Harmonic is marketing the Fujitsu product to U.S. broadcasters. The product isn't cheap—it lists for $49,950, roughly twice the price of the type of MPEG-4 encoders sold for distribution applications. But John Pittas, a consultant in Fujitsu's video and broadcast technology group, expects it to take off.

“What we're enabling is within an existing standard-def SD channel, to put the HD in and go,” says Pittas.

CNN and MPEG-2 Compression

While CBS is focused on MPEG-4 for HD SNG, CNN has already moved forward with MPEG-2 compression to provide HD uplinks on a regular basis, though they still represent less than 10% of CNN's 250 daily incoming satellite feeds. CNN is using low-latency MPEG-2 encoders from Tandberg and dedicates two standard-def slots, or about 10.5 MHz of satellite bandwidth, to each HD feed. CNN uses DVB-S2 modulation to increase the throughput across that space segment, and is able to deliver HD at a bit rate of about 16 Mbps.

The network's current HD SNG setup delivers good picture quality, says Frank Barnett, vice president of CNN Satellites and Transmissions, even after the multiple concatenations of compression involved with routing signals to Atlanta and then on to New York. CNN went with MPEG-2 mainly because low-latency MPEG-4 encoders weren't commercially available when the network was making technology decisions for the September 2007 launch of CNN HD.

Ten of CNN's 17 Ku-band SNG trucks are now equipped to handle HD feeds, as is the network's new “Election Express” bus. CNN also has two HD “flight cases” to quickly add HD encoding capability to a truck for special events, as well as HD-capable fiber feeds from Washington to New York. CNN Newsbeam, which leases satellite space segment to CNN Newsource's 800-plus domestic television affiliates, can also supply an HD path, consisting of two 5.5 MHz slots, to affiliates who want to do a live HD uplink.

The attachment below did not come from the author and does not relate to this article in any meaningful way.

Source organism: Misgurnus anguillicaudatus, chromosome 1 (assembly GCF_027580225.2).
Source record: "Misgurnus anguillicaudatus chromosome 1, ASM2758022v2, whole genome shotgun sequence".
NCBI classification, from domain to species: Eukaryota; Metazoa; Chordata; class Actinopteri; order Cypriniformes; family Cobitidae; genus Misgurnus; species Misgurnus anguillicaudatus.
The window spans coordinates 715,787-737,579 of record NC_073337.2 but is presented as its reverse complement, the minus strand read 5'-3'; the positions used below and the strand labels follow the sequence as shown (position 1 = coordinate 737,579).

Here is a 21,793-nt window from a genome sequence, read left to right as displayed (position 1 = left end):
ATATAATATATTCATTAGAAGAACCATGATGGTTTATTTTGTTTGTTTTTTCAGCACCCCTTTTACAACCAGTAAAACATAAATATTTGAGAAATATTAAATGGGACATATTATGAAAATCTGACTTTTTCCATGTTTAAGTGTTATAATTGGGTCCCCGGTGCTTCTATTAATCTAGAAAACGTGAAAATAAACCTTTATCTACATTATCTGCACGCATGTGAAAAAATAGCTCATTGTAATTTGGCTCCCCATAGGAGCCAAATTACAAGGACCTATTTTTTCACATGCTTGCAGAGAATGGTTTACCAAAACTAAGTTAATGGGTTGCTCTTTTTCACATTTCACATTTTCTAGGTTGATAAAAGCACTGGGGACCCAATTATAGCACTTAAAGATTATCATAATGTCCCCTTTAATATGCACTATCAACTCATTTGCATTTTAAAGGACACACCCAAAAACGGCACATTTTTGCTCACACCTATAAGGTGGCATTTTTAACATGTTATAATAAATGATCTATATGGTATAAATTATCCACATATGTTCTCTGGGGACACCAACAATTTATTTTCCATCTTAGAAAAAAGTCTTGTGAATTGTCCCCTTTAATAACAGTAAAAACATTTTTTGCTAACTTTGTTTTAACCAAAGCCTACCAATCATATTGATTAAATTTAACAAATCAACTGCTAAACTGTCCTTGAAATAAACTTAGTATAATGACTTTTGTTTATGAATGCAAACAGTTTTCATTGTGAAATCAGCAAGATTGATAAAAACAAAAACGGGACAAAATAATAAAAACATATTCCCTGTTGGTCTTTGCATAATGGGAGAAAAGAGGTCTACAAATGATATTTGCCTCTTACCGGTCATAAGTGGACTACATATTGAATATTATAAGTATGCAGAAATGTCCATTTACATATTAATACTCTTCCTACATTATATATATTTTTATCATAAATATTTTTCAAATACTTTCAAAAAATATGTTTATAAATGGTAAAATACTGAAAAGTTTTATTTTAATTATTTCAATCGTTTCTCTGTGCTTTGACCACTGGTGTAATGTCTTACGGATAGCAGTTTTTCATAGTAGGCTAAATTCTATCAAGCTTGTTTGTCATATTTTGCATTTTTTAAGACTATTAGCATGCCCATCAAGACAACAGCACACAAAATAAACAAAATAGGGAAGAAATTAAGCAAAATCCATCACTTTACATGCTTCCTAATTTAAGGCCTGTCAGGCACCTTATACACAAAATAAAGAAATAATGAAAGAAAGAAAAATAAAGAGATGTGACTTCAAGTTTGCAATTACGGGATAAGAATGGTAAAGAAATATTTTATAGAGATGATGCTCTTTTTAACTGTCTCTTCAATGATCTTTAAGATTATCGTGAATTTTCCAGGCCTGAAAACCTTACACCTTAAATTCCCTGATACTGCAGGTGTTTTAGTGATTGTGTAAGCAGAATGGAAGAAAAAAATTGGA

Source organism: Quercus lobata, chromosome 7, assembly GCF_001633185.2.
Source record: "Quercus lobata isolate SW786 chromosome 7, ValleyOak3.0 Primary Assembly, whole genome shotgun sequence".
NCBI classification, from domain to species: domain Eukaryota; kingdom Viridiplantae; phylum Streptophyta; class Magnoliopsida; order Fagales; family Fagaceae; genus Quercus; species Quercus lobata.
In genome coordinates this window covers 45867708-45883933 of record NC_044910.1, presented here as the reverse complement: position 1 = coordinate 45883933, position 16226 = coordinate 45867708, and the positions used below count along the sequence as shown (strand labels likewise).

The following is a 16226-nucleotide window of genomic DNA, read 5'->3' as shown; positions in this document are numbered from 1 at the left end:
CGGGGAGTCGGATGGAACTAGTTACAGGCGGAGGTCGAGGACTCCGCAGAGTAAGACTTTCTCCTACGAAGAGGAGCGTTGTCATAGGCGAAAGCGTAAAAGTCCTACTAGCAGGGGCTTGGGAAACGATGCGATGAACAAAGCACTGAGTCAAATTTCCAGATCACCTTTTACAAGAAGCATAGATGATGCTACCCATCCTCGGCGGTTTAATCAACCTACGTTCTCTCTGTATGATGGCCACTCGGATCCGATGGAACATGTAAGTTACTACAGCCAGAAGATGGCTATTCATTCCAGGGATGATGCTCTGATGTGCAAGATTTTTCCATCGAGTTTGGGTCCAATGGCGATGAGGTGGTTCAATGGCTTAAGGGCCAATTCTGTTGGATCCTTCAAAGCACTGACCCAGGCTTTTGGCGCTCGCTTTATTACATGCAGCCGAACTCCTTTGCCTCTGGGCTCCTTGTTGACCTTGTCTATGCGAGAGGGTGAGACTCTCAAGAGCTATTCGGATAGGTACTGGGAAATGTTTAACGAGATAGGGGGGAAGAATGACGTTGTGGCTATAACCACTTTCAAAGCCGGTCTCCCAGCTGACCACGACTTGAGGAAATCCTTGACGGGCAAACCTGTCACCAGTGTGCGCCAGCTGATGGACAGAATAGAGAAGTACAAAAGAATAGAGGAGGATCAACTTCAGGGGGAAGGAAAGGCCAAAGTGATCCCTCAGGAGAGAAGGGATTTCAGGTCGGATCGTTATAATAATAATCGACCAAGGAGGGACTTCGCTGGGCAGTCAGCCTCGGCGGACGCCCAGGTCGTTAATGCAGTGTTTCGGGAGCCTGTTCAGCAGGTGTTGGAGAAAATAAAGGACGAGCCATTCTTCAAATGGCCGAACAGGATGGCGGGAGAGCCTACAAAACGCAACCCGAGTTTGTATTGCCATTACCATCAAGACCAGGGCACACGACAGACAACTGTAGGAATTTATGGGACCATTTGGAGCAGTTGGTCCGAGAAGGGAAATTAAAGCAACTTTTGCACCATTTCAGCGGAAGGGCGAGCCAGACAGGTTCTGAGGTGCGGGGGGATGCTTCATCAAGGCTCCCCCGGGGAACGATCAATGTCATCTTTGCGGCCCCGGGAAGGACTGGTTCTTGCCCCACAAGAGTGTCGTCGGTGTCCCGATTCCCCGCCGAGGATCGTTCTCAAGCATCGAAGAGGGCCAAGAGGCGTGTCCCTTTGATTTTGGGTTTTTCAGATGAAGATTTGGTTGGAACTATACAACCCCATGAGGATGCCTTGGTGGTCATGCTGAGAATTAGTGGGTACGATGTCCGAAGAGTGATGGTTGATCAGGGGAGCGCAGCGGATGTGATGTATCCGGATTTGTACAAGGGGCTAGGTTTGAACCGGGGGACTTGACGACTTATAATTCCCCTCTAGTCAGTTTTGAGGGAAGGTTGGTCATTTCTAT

“We're willing to segment our bandwidth for people to do HD. It's just a matter of allocating what bandwidth they want,” says Barnett.

CNN has successfully tested MPEG-4 and Barnett is impressed with the bandwidth savings it could realize, but notes that he would “have to ask for a bunch of capital to do it.” Right now, CNN is not that capacity-constrained, says Barnett, as it has a number of transponders on SES Americom's AMC-3 and AMC-5 birds.

Another cable network that doesn't mind using a little more satellite capacity to support HD SNG is The Weather Channel HD, with its first live HD uplink from Miami Beach scheduled for June 2 to coincide with the launch of its HD studio. The network has upgraded its Southeast-based “Sprinter” SNG unit to HD to cover the hurricane season with Panasonic P2 HD HPX-2000 camcorders, Canon HD lenses and a Tandberg HD MPEG-2 encoder.

Instead of using a 6 MHz slice of satellite capacity, as it does for SD feeds today, The Weather Channel HD will use a 9 MHz segment combined with DVB-S2 8-PSK modulation to deliver HD pictures compressed at around 15.8 Mbps.

“It looks really good,” says Nathan Smith, the network's vice president of broadcast operations, who admits that the true test will be trying to deliver quality HD live pictures during a real hurricane.

The network's SNG trucks in New York and Chicago won't be converted to HD until 2009. For now, those units will shoot live shots in widescreen SD and upconvert them.

Station group Hearst-Argyle is already using the widescreen SD approach for its SNG efforts. Hearst-Argyle leases its own 36 MHz transponder to support 10 simultaneous SD feeds; 75% of the time it is using all of that capacity, says vice president of engineering Marty Faubell, and sometimes demand is so high it turns to affiliate satellite services like CBS Newspath and ABC's ABSAT as an “overflow valve.”

While several Hearst-Argyle stations already do HD newscasts, including WCVB Boston, WESH Orlando and KMBC Kansas City, Faubell is reluctant to dive into the world of HD SNG because of the tradeoffs involved—either less available feed paths, or extra bandwidth costs. Five minutes of satellite time on a 5 MHz slot generally costs around $50, and Faubell isn't keen on doubling his satellite costs to $100 for the same period of time just to support HD.